As all nations grapple with the realities of emerging from lockdown and trying to restart normal life, the challenge of reopening school is one of the hardest issues.
Some nations are still to cross this rubicon but in The Netherlands, secondary school pupils have been going back for just over a week.
Paul Topping, the executive headteacher of the British School in the Netherlands, has provided more insight into this process around reopening and how he as a leader has coped during this time of huge upheaval in the latest edition of the Tes international podcast – embedded at the bottom of the page.
“I had butterflies on the first day that we opened I have to be honest – after all this planning, and we went through several models of planning...it’s a bit like starting a new year with a new cohort, that feeling of whether it’ll work, can I make adaptations when I need to; those things really came into play.”
Adaptations and a new reality
Despite the nerves, he says that since returning, pupils have adapted well. Once the expectations were made clear to them about adhering to social distancing and following new arrival and departure rules, they have quickly adapted.
"It’s been very positive and as often happens in schools, children are very adaptable.
"Once we had brought them into the school building in a sequenced way and with the adaptations we have made to the school environment, we have found they’ve settled into the new environment very well and managing their own movement around building in ways that keeps operating within expectations."
These adaptations range from the obvious such as smaller class sizes and younger year groups staying within a set classroom all day, through to less obvious changes such as taping off urinals to keep male pupils apart or providing bike pens where pupils can leave their bikes at a safe distance.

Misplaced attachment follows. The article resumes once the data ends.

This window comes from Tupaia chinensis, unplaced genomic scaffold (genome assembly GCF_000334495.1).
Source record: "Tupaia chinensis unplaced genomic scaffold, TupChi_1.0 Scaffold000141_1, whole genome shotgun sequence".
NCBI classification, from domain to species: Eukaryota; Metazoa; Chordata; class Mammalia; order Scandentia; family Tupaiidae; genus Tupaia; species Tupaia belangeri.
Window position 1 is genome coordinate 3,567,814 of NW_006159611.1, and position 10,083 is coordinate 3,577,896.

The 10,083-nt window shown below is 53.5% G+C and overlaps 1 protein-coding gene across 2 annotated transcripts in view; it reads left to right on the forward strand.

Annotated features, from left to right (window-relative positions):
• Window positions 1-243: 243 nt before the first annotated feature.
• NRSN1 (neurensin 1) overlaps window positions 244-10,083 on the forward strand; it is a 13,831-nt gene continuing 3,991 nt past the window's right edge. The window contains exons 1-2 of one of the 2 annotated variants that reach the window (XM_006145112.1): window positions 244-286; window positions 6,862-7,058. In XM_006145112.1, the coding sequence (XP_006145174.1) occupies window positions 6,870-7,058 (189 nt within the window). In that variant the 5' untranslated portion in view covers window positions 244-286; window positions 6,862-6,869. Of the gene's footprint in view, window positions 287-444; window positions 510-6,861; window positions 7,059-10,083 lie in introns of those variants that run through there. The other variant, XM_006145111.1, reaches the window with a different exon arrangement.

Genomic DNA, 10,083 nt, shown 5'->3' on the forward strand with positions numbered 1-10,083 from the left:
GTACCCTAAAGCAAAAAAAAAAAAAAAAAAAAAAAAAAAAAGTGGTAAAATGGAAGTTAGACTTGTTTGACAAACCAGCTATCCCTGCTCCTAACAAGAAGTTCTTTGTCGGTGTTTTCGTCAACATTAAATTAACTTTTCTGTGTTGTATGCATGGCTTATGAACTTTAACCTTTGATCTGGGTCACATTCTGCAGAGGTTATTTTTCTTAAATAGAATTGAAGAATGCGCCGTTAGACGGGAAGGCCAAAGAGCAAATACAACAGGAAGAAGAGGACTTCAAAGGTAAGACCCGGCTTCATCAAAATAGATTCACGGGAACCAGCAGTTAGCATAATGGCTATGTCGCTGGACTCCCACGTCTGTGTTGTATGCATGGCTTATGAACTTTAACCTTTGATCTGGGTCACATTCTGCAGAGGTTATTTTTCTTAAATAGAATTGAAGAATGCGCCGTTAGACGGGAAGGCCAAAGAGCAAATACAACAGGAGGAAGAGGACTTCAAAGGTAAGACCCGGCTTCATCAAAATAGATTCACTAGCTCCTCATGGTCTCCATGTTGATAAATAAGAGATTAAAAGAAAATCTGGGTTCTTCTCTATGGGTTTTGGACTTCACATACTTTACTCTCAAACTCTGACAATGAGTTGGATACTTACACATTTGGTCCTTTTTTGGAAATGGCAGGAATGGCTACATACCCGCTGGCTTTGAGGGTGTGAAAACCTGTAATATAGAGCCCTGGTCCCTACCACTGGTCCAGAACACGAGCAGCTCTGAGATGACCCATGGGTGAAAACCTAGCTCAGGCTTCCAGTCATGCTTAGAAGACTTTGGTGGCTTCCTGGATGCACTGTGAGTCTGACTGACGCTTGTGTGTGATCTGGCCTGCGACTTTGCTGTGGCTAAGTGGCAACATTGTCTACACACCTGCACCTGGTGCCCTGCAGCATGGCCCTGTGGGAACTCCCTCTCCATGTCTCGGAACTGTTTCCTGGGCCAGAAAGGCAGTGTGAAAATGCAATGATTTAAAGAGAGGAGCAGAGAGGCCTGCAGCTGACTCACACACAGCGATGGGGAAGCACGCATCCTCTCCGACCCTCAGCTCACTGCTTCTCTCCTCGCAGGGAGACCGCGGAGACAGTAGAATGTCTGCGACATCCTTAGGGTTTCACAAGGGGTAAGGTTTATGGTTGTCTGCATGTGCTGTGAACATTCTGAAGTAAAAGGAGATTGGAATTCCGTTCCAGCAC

Furthermore, they have even asked children to come into school in their PE clothing and stay in it throughout the day.
"We don’t have changing facilities that are suitable for large groups of children so we have made the decision that students who have PE must come in in PE clothing and stay in clothing through the day. It’s not ideal, but it gets around that particular problem."
On the podcast, Mr Topping also discusses how this process has impacted on him and on other senior staff as they manage such a delicate and important process
"It’s been a real test of leadership I have to say.
"You read the leadership books and characteristics of leadership around decision making and confidence and honesty and transparency and resilience and empathy and integrity – all of those things have been mashed together in a very condensed period of time."
"It has been very intense as both myself and other senior leaders really have been working since February when the whole thing started to appear across the world and it's been constant since then to be quite honest and they have been long days," he said.
Given this, he outlined the importance of senior leaders in international schools ensuring they turn to the relevant groups and individuals for support where possible to help during this tough time.
"Like most schools, we have a supportive governing body and governors have kept in touch with the situation over time and been very supportive with a listening ear or. words of advice and counsel."
The importance of these support networks also extends to schools communicating with one another on how they are embracing and approaching the challenges during this period to ensure they not only learn from one another but have a chance to share concerns and offload worries
"The professional community of headteachers across the Netherlands...I have been in pretty much, perhaps not daily, but twice/thrice weekly [conversations] with colleague headteachers in international schools and that network has been very important in this period," he said.
"I think the network existed already but it's certainly been reinforced in this time, as has the connections between this school and those in the UK.
"I think there is real solidarity in the profession that means in these kinds of circumstances people stand behind each other and support each other with problems and issues they are having."
Mr Topping also raised the issues of whether or nor the exam system that many international schools follow from the UK need to be redrafted in light of this situation.
“There has been a lot of reforms to exams in recent years that have in this particular situation have not helped the process of grading of students. But whether we can unpick those processes, I am not quite sure,” he said.
“I would like to see some kind of review of exams in their entirety coming out of this, whether that will lead to significant changes, I am not so sure, but it would certainly be an interesting discussion to engage in.”
You can listen to the complete interview below on the Tes international podcast or stream it from your preferred streaming service.
Dan Worth is senior editor at Tes. He tweets @danworth